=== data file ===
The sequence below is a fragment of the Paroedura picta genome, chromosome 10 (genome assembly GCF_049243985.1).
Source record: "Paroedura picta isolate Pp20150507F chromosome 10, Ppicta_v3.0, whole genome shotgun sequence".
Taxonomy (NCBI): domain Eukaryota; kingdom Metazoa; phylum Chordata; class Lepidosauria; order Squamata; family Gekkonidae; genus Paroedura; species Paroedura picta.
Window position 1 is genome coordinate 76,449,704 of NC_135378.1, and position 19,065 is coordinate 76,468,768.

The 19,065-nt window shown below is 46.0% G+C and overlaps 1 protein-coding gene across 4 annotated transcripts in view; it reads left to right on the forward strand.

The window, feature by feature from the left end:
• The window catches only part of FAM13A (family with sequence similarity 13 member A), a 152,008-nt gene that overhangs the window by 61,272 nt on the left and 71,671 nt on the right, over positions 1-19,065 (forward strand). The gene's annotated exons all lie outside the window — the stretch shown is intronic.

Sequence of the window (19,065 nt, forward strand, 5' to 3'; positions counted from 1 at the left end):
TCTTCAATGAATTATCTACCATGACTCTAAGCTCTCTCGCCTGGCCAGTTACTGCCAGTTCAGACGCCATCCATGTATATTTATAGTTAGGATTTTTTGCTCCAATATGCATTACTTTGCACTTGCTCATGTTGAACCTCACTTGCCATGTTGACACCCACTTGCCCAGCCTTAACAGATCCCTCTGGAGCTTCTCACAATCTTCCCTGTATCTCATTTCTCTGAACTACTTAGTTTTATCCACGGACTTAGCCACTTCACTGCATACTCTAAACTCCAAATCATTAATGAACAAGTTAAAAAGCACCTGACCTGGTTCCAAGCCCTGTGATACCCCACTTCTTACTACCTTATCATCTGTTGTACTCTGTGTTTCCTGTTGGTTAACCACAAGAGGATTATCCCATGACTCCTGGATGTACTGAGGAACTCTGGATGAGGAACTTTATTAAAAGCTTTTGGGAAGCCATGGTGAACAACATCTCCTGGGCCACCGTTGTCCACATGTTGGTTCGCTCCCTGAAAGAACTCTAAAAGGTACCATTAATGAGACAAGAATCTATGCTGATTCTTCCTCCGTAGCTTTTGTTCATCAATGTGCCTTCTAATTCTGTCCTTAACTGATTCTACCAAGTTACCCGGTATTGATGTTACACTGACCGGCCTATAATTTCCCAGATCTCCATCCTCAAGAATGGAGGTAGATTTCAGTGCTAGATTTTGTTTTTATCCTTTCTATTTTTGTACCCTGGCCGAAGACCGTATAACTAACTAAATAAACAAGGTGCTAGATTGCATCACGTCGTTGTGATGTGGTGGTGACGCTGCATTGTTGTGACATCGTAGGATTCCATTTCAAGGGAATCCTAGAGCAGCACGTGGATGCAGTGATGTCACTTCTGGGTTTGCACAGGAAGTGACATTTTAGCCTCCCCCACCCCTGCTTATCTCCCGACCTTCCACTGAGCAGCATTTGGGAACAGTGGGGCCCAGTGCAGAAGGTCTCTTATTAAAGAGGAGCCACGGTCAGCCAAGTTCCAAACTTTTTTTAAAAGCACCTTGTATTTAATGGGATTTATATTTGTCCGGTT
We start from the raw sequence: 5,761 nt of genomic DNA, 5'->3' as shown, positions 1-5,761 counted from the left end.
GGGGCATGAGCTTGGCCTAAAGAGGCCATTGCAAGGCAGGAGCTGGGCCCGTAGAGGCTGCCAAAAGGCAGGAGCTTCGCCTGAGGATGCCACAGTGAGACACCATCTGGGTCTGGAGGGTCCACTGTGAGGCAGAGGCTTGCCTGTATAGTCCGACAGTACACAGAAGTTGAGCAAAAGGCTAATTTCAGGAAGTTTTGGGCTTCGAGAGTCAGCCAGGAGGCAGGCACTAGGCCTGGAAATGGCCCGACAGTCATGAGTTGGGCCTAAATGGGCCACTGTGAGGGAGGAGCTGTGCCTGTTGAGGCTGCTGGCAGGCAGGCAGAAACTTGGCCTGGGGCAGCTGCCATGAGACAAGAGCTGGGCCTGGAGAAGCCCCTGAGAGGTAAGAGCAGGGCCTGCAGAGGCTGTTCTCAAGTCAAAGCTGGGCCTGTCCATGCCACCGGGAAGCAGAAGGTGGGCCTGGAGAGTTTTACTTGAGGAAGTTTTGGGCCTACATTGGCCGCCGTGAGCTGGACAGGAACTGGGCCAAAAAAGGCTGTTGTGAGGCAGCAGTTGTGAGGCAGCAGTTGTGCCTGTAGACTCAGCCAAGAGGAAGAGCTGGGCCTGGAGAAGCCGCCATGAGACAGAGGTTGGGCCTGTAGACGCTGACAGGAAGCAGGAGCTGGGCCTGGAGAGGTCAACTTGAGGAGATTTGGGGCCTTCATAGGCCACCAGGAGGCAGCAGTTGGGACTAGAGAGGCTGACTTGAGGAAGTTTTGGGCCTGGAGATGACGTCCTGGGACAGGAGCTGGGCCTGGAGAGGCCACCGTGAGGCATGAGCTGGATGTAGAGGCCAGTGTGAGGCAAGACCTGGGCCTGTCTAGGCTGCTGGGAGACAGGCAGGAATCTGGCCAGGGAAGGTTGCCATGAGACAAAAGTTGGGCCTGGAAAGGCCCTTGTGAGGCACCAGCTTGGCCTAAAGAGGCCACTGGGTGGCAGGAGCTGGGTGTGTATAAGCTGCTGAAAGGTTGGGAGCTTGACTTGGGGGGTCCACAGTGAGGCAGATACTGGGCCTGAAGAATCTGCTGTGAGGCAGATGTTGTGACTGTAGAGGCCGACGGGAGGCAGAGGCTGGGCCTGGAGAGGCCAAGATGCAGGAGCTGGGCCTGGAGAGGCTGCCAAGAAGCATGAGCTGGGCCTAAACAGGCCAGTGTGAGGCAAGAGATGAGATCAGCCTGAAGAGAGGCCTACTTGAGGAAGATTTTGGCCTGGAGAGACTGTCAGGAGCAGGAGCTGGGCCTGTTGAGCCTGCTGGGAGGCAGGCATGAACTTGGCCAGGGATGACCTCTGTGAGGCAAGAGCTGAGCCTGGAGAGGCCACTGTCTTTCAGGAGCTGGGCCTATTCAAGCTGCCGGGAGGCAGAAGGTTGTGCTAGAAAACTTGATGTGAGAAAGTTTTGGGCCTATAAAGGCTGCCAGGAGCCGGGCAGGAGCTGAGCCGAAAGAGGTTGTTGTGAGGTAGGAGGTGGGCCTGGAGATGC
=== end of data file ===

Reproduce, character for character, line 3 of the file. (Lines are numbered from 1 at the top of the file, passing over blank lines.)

Taxonomy (NCBI): domain Eukaryota; kingdom Metazoa; phylum Chordata; class Lepidosauria; order Squamata; family Gekkonidae; genus Paroedura; species Paroedura picta.